Ideally, intubation should happen straight away, in the delivery room, so that ventilation is controlled from the very beginning. A nasogastric tube should be placed at the same time, on free drainage to keep the stomach deflated. Many neonatologists will give muscle relaxant to babies at birth so that ventilation can be totally controlled.
After the immediate stabilisation of the baby, ventilation strategy focuses on using high enough ventilator pressures to achieve oxygenation (85% pre-ductal sats are OK – shunting through the duct can be tolerated as long as there is good right heart function) – but at the same time pressures must not be so high that there is pressure trauma to the lungs. Some babies, if needing very high ventilator pressures, do better with high frequency oscillation (HFOV).
Those who continue to need very high levels of oxygen, and who have severe PPHN, will usually be started on nitric oxide (1992’s ‘molecule of the year’, I kid you not) which works by relaxing vascular smooth muscle cells and causing vasodilation in the pulmonary vessels.
Overall, ‘gentle ventilation’ is the rule – with minimal handling, and sedation (with muscle relaxant) as needed so that the baby is settled on the ventilator. In the past, it was thought that letting CO2 run low (and therefore the pH to rise) might be helpful, as it would vasodilate the pulmonary vessels. However, the very much undesirable other consequence of low CO2 – cerebral vasoconstriction – definitely outweighs any theoretical benefit to the lungs.
Fluid balance needs to be tightly controlled, and inotropes may well be needed to maintain blood pressure at a ‘high normal’ level – to make sure the right ventricle is well filled and the pulmonary artery pressure kept stable.
CDH used to be closed soon after birth, but nowadays surgeons prefer to wait until the baby has been stabilised – this might take 24 hours, or several days.
The baby should be off HFOV, off nitric oxide, and off (or weaning off) inotropes. A normal pulmonary artery pressure (measured on echocardiogram), kept up for 24-48 hours, is a clinical feature that may encourage the surgeons that it is the right time to operate. Small defects can be closed by suturing the muscles directly, larger holes may need a patch (see picture) to help cover over the area.
Long term problems
Chronic lung disease
Babies with bad CDH have hypoplastic lungs that can behave a lot like those of ex-prems with BPD / CLD. Diuretics, home oxygen, long term steroids – these are all potentially in the game plan. Speaking of steroids, think about all the possible side effects from long term use…
And not just your average reflux. It can be at the most severe end of the spectrum, so ends up being aggressively treated to avoid nasty complications like chronic aspiration (hello, recurring chest infections) and feed aversion. Some babies might go as far as needing a Nissen’s procedure.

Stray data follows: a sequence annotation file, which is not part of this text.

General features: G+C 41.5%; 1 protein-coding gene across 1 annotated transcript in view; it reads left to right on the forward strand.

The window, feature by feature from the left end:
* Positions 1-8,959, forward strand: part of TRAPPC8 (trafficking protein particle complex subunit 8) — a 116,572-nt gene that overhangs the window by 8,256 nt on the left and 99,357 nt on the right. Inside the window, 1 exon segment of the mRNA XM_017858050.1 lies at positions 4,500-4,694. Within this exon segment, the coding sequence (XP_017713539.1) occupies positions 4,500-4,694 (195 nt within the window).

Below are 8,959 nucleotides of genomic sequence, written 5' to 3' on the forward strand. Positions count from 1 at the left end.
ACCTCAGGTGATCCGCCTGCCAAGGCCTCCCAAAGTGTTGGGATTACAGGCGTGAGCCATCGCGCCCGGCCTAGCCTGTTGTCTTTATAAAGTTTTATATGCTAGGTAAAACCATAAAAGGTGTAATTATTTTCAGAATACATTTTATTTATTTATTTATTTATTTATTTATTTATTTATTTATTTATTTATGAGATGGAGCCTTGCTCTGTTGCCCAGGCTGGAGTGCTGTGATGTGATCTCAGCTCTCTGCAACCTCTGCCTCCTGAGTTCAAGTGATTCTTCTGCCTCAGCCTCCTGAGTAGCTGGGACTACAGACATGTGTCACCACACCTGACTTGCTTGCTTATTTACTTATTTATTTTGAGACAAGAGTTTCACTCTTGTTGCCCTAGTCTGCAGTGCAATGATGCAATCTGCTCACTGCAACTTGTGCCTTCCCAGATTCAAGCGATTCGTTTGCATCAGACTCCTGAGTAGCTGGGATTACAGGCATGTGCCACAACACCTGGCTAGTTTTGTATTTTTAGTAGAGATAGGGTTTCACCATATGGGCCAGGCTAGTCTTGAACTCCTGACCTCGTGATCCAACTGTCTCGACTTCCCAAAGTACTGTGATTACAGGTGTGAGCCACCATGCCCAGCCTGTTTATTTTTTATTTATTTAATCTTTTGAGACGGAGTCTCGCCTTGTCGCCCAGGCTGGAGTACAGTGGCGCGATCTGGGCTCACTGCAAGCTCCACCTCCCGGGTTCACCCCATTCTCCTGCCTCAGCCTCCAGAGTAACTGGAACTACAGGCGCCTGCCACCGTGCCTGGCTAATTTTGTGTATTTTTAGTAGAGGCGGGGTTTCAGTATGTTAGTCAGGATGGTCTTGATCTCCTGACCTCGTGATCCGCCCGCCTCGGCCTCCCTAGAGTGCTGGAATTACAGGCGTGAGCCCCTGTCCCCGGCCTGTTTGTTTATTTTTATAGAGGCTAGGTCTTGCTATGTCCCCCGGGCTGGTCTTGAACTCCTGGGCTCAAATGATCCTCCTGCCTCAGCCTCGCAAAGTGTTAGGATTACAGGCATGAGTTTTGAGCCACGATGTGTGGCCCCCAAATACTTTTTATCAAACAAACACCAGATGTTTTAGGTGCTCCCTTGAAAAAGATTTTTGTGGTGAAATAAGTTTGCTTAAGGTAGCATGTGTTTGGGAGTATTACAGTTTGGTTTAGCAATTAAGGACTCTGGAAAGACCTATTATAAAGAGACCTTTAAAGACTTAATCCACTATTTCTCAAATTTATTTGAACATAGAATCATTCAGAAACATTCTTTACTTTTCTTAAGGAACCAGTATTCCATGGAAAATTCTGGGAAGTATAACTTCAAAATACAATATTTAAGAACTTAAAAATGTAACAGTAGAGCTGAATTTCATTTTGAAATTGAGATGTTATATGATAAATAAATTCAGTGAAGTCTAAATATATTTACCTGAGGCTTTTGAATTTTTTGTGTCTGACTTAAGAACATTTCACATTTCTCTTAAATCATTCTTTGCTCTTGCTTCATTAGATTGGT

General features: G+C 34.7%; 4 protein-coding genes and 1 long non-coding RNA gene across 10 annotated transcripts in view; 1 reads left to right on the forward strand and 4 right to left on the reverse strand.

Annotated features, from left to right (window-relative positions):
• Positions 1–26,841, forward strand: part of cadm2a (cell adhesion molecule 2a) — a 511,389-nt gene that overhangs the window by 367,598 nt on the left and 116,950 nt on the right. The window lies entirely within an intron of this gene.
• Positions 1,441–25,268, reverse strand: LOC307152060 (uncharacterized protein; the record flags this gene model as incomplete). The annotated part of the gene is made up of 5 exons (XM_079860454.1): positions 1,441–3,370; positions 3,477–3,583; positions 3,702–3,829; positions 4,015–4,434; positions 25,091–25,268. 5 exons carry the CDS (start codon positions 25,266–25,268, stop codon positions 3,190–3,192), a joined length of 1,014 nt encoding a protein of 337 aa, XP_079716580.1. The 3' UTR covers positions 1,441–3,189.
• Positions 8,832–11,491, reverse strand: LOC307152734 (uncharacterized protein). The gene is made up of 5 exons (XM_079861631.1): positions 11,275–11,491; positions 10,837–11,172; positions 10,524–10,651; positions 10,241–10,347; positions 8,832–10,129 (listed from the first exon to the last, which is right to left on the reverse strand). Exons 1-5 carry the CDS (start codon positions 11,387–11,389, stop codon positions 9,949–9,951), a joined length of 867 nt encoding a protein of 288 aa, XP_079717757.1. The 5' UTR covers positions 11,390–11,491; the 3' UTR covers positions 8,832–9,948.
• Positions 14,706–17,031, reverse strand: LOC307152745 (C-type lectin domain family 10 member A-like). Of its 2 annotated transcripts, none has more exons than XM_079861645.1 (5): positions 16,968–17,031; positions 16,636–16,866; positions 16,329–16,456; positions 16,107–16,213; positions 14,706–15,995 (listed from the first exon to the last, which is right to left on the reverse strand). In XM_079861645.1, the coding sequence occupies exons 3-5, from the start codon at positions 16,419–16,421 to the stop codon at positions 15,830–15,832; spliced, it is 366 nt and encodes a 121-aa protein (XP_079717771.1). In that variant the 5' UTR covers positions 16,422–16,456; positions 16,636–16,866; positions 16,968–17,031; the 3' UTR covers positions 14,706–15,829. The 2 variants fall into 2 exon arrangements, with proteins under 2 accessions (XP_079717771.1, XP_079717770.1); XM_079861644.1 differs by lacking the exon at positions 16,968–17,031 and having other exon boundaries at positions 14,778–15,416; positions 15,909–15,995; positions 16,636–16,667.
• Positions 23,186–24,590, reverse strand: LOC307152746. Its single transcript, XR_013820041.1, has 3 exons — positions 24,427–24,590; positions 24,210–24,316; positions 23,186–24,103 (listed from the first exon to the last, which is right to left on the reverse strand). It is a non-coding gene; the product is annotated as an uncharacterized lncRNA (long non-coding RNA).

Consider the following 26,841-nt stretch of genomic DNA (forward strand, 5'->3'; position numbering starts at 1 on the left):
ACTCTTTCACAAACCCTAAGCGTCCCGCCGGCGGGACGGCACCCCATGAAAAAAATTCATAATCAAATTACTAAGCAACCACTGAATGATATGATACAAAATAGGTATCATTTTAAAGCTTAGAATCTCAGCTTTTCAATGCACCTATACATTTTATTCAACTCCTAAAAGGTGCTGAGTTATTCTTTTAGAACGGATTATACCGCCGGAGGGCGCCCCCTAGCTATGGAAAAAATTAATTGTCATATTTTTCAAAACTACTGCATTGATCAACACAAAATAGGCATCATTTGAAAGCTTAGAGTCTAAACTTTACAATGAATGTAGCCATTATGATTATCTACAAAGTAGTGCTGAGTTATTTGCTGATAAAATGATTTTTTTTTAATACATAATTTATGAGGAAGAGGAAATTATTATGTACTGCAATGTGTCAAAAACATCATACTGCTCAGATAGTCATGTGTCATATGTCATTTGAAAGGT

Failure to thrive
The double (triple?) whammy of chronic lung disease, reflux and oral aversion after spending weeks intubated, means that babies with CLD are often underweight. Having terrible lungs means you need more calories to grow properly, but reflux/ feed aversion can sometimes make this almost impossible to achieve without a lot of support (long term NG feeds, possibly even a PEG). The dietician is your friend.
Following up these babies in developmental clinic is really important. There are plenty of reasons for their development to be affected – the tricky period of stabilisation after birth and before surgery, followed by a major operation at a few days of life, and a lengthy stay on NICU.
Take home messages
The earlier in foetal life that herniation happens, the more severe the hypoplasia and the worse the lungs will behave.
Take control of ventilation at birth; do not use a bag-and mask circuit!
Ventilate gently; also consider that these babies have PPHN and might need HFOV or nitric oxide
Think about undiagnosed CDH in babies with unexplained tachypnoea postnatally
Dr Katie Knight, paediatric registrar, with consultant input from Dr Donovan Duffy, Consultant Neonatologist
References and further reading
CDH trial (Experimental tracheal occlusion)
Congential anomalies requiring surgery – GOSH PICU teaching resources
Thank you for this overview. I was diagnosed as R CDH at 12 years of age. Although I had some serious health challenges at birth,(1961)the awareness of CDH was not available at the hospital I was born and had my follow up. After a few surgeries, one tissue expander and a challenging case of intestinal adhesion at age 17. I’ve gone on to lead a very active (Mt. Whitney past the cables, not quite summit) life and managed to be happy with my ability to finish last, but still finish, in sports that require lung capacity to compete.